How long will any client live? Behavioral finance expert Shlomo Benartzi provides an estimate: If 10 high school classmates all make it to age 65 and retire at that time, the first death is likely to occur four years later, while the classmate who buries them all might survive to 99.
If each of them came to you at their 65th birthday and asked for a retirement income calculation, the only option would be to pick a life expectancy - but the true answer may be anywhere from another four to 34 years. As a careful planner, when you pick an age, you might ask, "How certain are you that you won't live longer?" You might then show your client the odds of living to various ages.
The authors of a new study, The Problem With Living Too Long, by researchers at the Institutional Retirement Income Council, an industry research group based in Iselin, N.J., report that half of all 65-year-old females will live to nearly 88.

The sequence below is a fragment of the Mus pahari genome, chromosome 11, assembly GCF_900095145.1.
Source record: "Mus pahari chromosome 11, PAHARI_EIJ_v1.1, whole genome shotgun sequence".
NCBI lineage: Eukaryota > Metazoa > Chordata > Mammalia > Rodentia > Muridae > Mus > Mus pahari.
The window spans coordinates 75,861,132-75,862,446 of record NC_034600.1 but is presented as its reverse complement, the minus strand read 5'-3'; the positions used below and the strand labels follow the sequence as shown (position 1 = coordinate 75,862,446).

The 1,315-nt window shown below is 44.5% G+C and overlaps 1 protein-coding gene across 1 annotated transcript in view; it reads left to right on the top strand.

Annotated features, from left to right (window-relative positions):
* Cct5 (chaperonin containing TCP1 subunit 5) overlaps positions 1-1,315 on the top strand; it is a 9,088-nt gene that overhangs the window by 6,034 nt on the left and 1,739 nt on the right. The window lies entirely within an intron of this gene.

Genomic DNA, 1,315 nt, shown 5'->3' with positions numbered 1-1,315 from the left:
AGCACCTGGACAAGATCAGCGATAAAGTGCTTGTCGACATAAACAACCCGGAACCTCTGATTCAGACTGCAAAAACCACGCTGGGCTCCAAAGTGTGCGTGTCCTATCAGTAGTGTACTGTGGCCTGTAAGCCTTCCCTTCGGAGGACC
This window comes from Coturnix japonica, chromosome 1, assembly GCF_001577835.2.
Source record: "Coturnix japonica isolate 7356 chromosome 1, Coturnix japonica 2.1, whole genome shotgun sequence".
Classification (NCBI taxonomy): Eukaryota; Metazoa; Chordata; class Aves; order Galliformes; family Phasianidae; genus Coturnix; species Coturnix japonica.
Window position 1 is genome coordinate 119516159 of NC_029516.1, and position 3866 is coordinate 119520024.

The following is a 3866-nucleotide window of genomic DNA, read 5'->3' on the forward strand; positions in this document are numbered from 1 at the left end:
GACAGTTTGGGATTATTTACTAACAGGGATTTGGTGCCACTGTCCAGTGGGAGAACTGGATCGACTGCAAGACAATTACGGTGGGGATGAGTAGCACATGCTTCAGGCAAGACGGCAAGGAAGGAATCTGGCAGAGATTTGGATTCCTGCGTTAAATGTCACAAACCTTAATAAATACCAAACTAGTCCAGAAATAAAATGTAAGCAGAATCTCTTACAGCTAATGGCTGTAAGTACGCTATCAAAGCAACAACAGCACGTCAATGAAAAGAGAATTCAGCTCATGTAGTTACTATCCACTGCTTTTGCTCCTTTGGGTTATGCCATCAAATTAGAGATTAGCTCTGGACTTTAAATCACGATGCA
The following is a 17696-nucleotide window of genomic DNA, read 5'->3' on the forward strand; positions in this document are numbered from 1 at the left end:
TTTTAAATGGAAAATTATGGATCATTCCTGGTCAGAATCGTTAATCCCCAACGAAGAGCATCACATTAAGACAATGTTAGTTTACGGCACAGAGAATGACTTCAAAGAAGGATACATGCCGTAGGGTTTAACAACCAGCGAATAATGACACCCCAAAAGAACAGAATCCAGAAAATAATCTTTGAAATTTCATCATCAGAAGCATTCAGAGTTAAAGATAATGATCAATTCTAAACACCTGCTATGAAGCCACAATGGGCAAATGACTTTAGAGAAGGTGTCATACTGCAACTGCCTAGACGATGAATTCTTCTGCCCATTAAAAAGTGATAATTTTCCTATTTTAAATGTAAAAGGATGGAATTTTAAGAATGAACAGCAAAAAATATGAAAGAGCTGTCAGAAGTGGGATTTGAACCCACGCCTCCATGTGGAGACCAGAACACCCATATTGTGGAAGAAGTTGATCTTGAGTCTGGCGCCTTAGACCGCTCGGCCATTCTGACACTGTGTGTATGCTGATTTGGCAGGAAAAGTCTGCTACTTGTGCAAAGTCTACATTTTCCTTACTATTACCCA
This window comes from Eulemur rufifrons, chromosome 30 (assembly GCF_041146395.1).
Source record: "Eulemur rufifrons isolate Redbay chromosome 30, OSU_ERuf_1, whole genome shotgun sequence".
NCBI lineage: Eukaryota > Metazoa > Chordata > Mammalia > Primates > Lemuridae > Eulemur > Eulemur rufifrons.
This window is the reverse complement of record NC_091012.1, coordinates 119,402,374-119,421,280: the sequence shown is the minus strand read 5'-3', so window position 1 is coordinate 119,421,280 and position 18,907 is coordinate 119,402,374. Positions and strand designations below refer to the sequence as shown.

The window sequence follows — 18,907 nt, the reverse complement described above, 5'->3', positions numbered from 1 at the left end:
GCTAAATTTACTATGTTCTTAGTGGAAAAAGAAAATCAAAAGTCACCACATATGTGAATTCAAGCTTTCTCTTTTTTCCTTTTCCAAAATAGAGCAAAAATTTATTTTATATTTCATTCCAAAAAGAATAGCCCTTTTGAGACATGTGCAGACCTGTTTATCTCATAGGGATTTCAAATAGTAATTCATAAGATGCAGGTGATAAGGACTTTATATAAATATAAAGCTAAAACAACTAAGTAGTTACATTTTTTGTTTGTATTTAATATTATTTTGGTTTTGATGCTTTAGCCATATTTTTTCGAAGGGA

Leaving aside for a moment all the difficulties of predicting what will happen to one's money and expenses over decades, choosing a life expectancy of 88 gives your 65-year-old female client only a 50/50 chance of not outliving her income. Statistically, a quarter of those women will live another five years, and 10% will endure nearly a decade more. If your client wants 90% certainty she won't live any longer than the age in your calculations, she should pick 98.
However, as the authors note, it's not easy to work for about four decades and accumulate enough money to pay for 30 years or more without earnings. The temptation is to use a younger life expectancy - in effect, planning to die sooner rather than work longer or live on less. This is where the careful planner may feel the need to point out the obvious - that unless your client has special knowledge, she doesn't know when she'll go.
The better choice is for people to work longer, save more, live on less. And as the authors note, we need more options to buy products with our retirement money that "guarantee, or at least virtually assure, that the income will last for a lifetime."
A century ago, the American satirist Ambrose Bierce quipped, in The Devil's Dictionary: "Longevity, n. Uncommon extension of the fear of death." Nowadays, we might define it as: "Uncommon extension of the fear of poverty in old age."
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